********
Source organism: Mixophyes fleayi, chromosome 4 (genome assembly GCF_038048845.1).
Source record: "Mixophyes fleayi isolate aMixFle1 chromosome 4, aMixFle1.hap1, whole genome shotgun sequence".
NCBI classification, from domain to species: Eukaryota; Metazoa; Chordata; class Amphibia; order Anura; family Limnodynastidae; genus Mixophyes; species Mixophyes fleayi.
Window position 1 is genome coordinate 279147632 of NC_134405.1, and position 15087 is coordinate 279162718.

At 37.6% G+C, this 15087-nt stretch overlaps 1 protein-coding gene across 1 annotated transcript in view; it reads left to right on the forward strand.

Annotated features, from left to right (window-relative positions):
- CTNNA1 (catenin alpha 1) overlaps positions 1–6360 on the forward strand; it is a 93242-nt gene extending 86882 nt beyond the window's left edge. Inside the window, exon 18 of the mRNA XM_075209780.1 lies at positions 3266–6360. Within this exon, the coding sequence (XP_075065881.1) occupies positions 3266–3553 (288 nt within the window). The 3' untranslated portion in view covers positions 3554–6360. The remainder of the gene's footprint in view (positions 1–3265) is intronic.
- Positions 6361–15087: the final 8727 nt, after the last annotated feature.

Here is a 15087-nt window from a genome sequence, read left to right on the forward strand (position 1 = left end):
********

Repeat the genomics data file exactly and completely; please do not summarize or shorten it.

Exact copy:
Source organism: Mixophyes fleayi, chromosome 4 (genome assembly GCF_038048845.1).
Source record: "Mixophyes fleayi isolate aMixFle1 chromosome 4, aMixFle1.hap1, whole genome shotgun sequence".
NCBI classification, from domain to species: Eukaryota; Metazoa; Chordata; class Amphibia; order Anura; family Limnodynastidae; genus Mixophyes; species Mixophyes fleayi.
Window position 1 is genome coordinate 279147632 of NC_134405.1, and position 15087 is coordinate 279162718.

At 37.6% G+C, this 15087-nt stretch overlaps 1 protein-coding gene across 1 annotated transcript in view; it reads left to right on the forward strand.

Annotated features, from left to right (window-relative positions):
- CTNNA1 (catenin alpha 1) overlaps positions 1–6360 on the forward strand; it is a 93242-nt gene extending 86882 nt beyond the window's left edge. Inside the window, exon 18 of the mRNA XM_075209780.1 lies at positions 3266–6360. Within this exon, the coding sequence (XP_075065881.1) occupies positions 3266–3553 (288 nt within the window). The 3' untranslated portion in view covers positions 3554–6360. The remainder of the gene's footprint in view (positions 1–3265) is intronic.
- Positions 6361–15087: the final 8727 nt, after the last annotated feature.

Here is a 15087-nt window from a genome sequence, read left to right on the forward strand (position 1 = left end):